Dear Debt Adviser,
We finally received a modification on our mortgage, which was no easy task, before our May 2010 payment was late. The terms of the modification stated that our payment was not due until July 2010. I checked our credit report and our bank reported our May payment as late. That is detrimental to anyone’s credit report. A mortgage modification changes the terms of the loan. Per the modification, we were not due. How can they report us late? Can the bank legally report our payment late under these conditions? This is wrong. Can it be fixed and how?
Congratulations on successfully navigating the long and winding road of a mortgage modification. I know how difficult it can be to get a resolution with a seemingly endless army of mortgo-crats saying your information was lost, incomplete, on the wrong form and more. Assuming you are able to afford the monthly payment under your new mortgage loan, you definitely did the right thing by applying for a loan modification rather than experiencing the financial, credit and emotional pain of a foreclosure, deed in lieu of sale or short sale of your home. Plus, you have the bonus of not having to go through the added trials and expenses of moving.
I do not have the paperwork for your mortgage modification, but from what you have told me, I believe the fact that your first payment is due in July 2010 means that it is for the month of June. Mortgage payments are usually made in arrears or for the previous month. Your mortgage modification does not affect your payments under the original mortgage loan, which had the full and original payment due under your old schedule. To have kept up to date, you would have needed to continue to make payments on the original loan until the new mortgage modification loan took effect. So, yes, the fact that the bank reported your May payment as late is most likely accurate. The reason? The bank is expecting a full contractual payment every month — new loan, old loan, it doesn’t matter.
My recommendation is for you to not worry about your credit history right now and concentrate on making good financial decisions moving forward. For example, start by making your mortgage loan payment and all other debts on time each month. Also, if you do not have a spending plan in place, now is the time to get one. I want you to be in control of where your money goes each month. The best way to accomplish that is to have a plan for spending your discretionary income — money left after required monthly bill payments.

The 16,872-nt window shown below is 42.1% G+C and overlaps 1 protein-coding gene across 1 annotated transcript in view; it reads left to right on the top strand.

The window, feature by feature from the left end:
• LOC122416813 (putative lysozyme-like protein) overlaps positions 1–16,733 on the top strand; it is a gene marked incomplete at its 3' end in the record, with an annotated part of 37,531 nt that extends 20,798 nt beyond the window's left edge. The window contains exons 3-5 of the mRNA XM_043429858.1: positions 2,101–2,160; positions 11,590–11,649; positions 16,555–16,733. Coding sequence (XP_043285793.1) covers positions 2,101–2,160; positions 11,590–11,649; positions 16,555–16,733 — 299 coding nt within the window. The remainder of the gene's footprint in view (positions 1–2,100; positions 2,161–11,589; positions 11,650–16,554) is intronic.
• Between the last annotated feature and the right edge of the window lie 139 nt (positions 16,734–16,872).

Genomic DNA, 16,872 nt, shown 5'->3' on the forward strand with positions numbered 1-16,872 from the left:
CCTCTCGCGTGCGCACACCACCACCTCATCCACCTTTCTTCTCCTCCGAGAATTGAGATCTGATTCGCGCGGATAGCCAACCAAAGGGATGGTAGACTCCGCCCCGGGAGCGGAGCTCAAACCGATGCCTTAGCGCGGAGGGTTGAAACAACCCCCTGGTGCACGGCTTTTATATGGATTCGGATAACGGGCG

In addition, if you do not have an emergency savings cushion of six months’ of living expenses, I recommend you begin saving as much as possible right away. Unwanted and unplanned expenses always seem to occur when you can least afford them. To help keep those expenses from causing financial trouble, you need a savings cushion.
One last word on your credit history. Once you get around to checking your credit report again, my guess is that you will see another negative item on your mortgage trade line. Most banks will report your mortgage loan modification as just that, a modification of the original loan. This is viewed as a negative because you were unable to meet the terms of the original loan. The end result is a credit ding. From their point of view, you failed to live up to the original agreement. The bank agreed to modify your original loan, but that doesn’t mean that they are happy about it.
By the way, I think that a lender’s happiness should be the least of your concerns right now. However, your credit report blemish is not nearly as damaging a hit on your credit as a foreclosure would have been. Again, don’t worry about your credit. In two years or so, you will have added enough positive information to your credit report that the late mortgage payment and loan modification will have a much less negative effect.
Ask the adviser